The answer is, of course, as many as you can afford and as many as you can store.
Another measure is at least 4-5 shirts per suit.
Because cotton must be laundered after each use and because most of us send our shirts out to be done, you need to have enough to tide you over when the others are at the launderers.
My basic rule is that every man who regularly wears suits needs at least two dozen shirts in his closet. Of these, the first 12 should come from what I describe as the Basic Dozen.
These 12 (actually 13, because Shirt Store customers get the 13th shirt free with each dozen they buy) basic shirts can, of course, vary from person to person. But, if you compare the wardrobes of well-dressed men, the basic shirts in those wardrobes are remarkably similar. Here’s my Basic Dozen:
THE BASIC DOZEN
- Six white shirts, six blue shirts and one burgundy.
- Nine with regular cuffs and four with French cuffs.
- One shirt with white collar and white French cuffs.
- Three collar styles: two button-downs, six classic collars, and five modified-spreads.
- Nine solid shirts and four with patterns.
- Three striped shirts and one with checks.
Fabric selection is up to you because comfort is such a personal decision. You may even choose to mix the fabrics, to give your collection more variety.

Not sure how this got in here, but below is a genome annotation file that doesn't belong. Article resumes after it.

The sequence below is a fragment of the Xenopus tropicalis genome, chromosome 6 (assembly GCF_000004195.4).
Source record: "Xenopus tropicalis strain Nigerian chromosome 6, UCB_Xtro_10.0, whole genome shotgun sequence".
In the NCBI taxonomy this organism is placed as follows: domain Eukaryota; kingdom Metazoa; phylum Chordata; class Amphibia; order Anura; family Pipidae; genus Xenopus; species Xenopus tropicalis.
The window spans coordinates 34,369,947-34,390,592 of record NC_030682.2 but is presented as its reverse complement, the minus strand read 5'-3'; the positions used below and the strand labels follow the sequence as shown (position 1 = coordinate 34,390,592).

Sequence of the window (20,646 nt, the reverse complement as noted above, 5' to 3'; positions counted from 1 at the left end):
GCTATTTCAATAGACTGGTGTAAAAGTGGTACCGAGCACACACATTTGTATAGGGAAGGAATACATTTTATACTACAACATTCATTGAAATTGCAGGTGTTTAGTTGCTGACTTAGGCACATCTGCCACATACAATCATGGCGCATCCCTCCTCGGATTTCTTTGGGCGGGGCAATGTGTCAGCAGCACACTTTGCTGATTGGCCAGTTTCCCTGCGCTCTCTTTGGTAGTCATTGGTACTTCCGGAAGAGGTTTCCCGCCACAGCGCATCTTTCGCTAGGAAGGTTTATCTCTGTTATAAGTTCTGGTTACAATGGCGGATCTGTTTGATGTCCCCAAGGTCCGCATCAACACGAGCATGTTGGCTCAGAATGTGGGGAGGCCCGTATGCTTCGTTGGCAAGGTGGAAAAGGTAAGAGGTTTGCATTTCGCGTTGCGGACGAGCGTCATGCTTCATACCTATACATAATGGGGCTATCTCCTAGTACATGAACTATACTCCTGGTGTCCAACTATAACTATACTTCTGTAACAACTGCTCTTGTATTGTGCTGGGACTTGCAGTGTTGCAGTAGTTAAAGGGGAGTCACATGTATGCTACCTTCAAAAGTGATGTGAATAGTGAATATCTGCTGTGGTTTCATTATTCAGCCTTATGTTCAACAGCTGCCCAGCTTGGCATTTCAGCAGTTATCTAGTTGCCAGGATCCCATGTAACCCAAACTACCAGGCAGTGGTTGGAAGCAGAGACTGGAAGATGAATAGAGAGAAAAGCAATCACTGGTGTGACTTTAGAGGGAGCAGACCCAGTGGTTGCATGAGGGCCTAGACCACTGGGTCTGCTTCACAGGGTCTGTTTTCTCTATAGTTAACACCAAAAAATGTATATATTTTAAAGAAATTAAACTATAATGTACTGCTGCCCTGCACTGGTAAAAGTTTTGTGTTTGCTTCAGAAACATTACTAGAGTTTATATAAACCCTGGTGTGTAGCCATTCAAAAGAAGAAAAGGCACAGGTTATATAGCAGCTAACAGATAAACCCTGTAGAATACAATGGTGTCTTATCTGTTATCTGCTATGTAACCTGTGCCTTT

First we should include one button-down. We recommend a pinpoint oxford, because it can be dressed up or down more easily than any other fabric.
Second, we have three classic straight collars, one with French cuffs and two with button cuffs. We have chosen our button-cuffs in single-ply broadcloth and the French cuff in the more lustrous and dressy Egyptian 100’s two-ply broadcloth.
Last, we have two modified spreads, one with French cuffs in Egyptian again, and a pinpoint oxford in a button cuff.
We suggest the following fabrics and styles for these six. First we have one button-down. We have chosen a solid pinpoint oxford again, because it can be dressed up or down as the occasion demands.
Second, we have chosen one classic collared “end-on-end” with button cuffs because it too can be worn with the business suit and tie, or dressed-down with a sport coat and tie, or even worn open with jeans.
Next, we have selected two broadcloth stripes. One hairline stripe on white with classic collar and French cuffs, and one narrow stripe on white with a modified spread collar and button cuffs. These two, although the same color, are so different in appearance that the suit will change with each use.
Our other pattern is a mini-check in Egyptian broad-cloth. If you prefer a single-ply or glen plaid instead, that is fine. This shirt should be a modified spread collar with French cuff to add a distinctive touch to the wardrobe. Using the more casual pattern in a more dressy style says that you know what you’re doing and are not afraid of change.
Our last selection to complete the blue assortment is the classic white collar and cuff. We have chosen a Pinpoint oxford with a classic collar and French cuffs.
For our last shirt, we have chosen a burgundy pinstripe with a modified-spread collar and button cuff. This selection will complement any suit in your wardrobe and will round out your “Bakers’ Dozen”.